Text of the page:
Since there wasn’t any other package (even the Angular Material tree component is completely inaccessible!), I decided to fork this package and add aria support. This forked version is what we’re currently using on Dinolytics, and while it’s not yet perfect, it’s at least usable. I am planning on submitting a PR to make these changes available to everyone in the near future.

4. Toggle switches

I am a fan of using toggle switches rather than checkboxes. I think that they look better and are easily understood by the user. That being said, all the toggle switch packages for Angular that I could find are inaccessible. While you can accomplish the same look and feel using CSS and Javascript, which we might do in the future, I decided to change all the toggle switches to checkboxes. Sometimes just using native HTML elements is the best option for remediating some of the issues you run into when you override native browser behavior.


Let’s dive into some code. I want to go over some common accessibility techniques and how you can implement them in Angular.

1. Skip Link

WebAIM has a great article on skip links so I won’t explain the benefits here. I initially thought you could implement this using Angular’s routerLink and fragment directives like so:

<a [routerLink]="['./']" fragment="main-content">Skip to content</a>
Enter fullscreen mode Exit fullscreen mode

This doesn’t work! If you activate that link, nothing happens. I tried a lot of combinations using native attributes but nothing worked. The thing that finally got it working was the following code:

<div id="skip-link">
    <a [href]="skipLinkPath">Skip to content</a>

<main id="main-content" class="content">
    <!--Main content goes here-->

// in constructor or ngOnInit() => event instanceof NavigationEnd)).subscribe(() => {
   if( ! this.router.url.endsWith('#main-content')) {
       this.skipLinkPath = `${this.router.url}#main-content`;
Enter fullscreen mode Exit fullscreen mode

I also found a blog post with an alternate method. I personally prefer the method above since it’s as close to a native skip link as possible, but the following, which uses a button and calling the focus method on the HTML element itself, works as well.

2. Focus Management

Focus management is a huge piece of web accessibility, especially when it comes to SPA’s. There are many interactions which change what’s on screen, and you need to make sure your app focuses on those elements appropriately. There are a few techniques you can employ using Angular to manage focus.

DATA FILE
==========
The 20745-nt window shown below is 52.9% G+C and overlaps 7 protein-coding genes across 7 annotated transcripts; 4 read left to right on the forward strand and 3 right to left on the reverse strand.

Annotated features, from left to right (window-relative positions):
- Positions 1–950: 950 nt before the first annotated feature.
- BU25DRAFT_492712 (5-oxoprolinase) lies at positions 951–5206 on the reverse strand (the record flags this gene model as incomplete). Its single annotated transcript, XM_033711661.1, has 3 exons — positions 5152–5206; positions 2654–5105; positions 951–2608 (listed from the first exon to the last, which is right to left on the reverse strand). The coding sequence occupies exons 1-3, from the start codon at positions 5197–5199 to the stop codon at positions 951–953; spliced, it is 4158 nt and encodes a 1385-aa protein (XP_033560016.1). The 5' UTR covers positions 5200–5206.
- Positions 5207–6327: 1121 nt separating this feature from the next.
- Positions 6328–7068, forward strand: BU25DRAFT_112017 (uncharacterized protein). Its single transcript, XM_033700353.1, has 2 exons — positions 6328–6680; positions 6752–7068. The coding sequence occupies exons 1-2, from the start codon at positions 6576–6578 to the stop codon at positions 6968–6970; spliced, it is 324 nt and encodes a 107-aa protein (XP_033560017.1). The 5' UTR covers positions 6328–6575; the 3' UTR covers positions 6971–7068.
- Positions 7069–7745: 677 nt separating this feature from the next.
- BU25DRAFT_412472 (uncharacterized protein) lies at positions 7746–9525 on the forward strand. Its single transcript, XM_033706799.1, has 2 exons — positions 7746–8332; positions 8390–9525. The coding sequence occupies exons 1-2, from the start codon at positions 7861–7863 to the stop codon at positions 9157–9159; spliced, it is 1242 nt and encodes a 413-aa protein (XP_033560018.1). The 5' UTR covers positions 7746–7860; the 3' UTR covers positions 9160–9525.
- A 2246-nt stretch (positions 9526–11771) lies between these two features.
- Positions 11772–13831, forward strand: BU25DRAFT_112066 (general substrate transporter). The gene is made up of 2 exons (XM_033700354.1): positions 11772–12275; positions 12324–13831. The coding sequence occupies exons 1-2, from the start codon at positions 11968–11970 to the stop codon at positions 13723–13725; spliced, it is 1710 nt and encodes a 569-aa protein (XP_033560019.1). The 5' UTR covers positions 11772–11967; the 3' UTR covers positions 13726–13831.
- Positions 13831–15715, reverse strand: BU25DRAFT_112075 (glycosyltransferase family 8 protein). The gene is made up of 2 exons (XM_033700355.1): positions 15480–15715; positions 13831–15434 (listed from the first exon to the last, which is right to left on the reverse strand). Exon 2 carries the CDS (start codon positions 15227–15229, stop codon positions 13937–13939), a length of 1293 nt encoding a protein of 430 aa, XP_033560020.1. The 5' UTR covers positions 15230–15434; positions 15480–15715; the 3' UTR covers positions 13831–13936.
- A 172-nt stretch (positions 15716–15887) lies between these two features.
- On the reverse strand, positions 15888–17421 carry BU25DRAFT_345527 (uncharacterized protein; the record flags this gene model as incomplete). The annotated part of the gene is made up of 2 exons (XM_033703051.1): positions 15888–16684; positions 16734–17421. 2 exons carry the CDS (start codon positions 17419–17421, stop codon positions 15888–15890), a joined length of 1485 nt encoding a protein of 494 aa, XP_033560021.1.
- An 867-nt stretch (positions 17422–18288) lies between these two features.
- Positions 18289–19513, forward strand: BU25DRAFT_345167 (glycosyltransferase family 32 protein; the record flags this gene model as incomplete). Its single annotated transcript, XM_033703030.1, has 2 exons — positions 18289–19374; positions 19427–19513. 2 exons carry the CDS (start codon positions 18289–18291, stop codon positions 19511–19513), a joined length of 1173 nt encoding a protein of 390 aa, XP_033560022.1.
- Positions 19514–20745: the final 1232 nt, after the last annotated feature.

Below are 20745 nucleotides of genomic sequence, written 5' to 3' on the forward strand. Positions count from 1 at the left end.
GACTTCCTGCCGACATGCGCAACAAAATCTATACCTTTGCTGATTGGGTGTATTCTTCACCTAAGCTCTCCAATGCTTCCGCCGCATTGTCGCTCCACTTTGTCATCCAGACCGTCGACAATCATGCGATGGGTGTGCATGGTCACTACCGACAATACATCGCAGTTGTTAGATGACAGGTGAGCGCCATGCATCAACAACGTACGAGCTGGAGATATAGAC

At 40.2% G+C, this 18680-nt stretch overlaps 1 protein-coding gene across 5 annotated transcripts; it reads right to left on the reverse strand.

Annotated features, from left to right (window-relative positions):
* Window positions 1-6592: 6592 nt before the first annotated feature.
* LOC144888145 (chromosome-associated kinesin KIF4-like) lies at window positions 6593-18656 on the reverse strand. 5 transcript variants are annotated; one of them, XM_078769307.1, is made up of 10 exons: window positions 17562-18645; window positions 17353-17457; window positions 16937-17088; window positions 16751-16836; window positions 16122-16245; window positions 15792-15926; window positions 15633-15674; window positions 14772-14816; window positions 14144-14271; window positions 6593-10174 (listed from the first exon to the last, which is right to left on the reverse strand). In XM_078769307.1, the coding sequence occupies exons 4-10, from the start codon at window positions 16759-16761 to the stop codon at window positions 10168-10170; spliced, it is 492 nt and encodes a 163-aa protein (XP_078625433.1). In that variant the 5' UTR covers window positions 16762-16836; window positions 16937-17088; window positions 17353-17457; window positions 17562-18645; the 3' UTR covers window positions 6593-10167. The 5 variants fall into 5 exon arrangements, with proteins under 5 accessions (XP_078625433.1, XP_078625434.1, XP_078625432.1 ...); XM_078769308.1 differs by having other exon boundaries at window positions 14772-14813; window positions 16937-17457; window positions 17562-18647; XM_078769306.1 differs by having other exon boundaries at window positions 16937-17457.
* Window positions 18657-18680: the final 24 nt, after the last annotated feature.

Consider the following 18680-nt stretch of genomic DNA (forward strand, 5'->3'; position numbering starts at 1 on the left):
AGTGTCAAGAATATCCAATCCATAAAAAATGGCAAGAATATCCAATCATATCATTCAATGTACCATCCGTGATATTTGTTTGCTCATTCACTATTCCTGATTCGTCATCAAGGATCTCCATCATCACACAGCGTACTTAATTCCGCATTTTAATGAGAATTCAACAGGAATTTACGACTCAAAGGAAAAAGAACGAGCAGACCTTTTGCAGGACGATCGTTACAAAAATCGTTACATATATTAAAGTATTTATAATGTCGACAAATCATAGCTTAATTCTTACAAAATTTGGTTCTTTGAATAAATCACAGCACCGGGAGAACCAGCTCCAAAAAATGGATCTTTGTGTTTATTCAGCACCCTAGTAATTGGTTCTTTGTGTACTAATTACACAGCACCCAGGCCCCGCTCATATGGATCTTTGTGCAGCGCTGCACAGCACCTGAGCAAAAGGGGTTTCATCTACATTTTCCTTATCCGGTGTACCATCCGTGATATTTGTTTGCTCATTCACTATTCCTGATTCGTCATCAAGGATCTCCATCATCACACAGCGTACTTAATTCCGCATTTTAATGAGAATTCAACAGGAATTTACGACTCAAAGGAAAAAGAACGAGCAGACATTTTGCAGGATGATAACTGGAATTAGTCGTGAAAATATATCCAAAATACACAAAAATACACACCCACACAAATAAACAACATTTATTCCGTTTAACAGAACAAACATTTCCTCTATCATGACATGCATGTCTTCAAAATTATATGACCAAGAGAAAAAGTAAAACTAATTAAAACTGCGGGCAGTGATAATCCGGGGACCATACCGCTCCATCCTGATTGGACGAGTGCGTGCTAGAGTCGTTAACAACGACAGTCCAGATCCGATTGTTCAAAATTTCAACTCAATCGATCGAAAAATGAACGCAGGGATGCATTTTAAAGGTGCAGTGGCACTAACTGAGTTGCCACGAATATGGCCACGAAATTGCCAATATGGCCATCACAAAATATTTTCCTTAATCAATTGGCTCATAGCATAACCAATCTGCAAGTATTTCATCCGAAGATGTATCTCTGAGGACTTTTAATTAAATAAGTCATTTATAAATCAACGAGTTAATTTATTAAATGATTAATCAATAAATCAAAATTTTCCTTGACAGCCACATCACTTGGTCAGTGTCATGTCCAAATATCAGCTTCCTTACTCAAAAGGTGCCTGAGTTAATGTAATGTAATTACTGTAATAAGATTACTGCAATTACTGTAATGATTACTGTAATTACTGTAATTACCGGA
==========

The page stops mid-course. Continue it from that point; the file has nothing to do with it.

Scenario 1:

Let’s say you have a content or form section that is initially hidden, and comes into view when the user presses a button.

Take for instance, the website widget on the group screen in Dinolytics. The initial view is showing the websites list.

When the user activates the “Add Website” button, the screen changes to the website form. When interactions like this happen, you need to make sure you are setting focus to the appropriate element, in this case the first and only field in the form.

You can accomplish this in Angular in the following way:

   <button type="button" (click)="toggleForm()">
       <ng-container *ngIf=" ! showForm">Show form</ng-container>
       <ng-container *ngIf="showForm">Back</ng-container>

   <ng-container *ngIf=" ! showForm">
       <table id="mytable"></table>

   <ng-container *ngIf="showForm">
           <input type="text" id="website" name="website" />


public toggleForm() {
   this.showForm = ! this.showForm;

   let focus = this.showForm ? 'website' : 'mytable';

   setTimeout(() => {

Enter fullscreen mode Exit fullscreen mode

A few things are going on here. First, if you don’t know about ng-container, go check it out! It provides a convenient way to use structural directives without adding unnecessary divs and spans.

Second, you may have noticed that the focus() call is wrapped in a setTimeout() function. This is because the browser needs to perform an update before calling the focus method or else the element you’re trying to focus on won’t be on-screen and it will fail.

Scenario 2:

You are using dynamic form inputs where the user can add or remove inputs by activating a button. Take the external email addresses field on the reports screen in Dinolytics for instance.

The interface starts with the “Send to external email addresses” button. When you activate that button it adds a new text input for an e-mail address.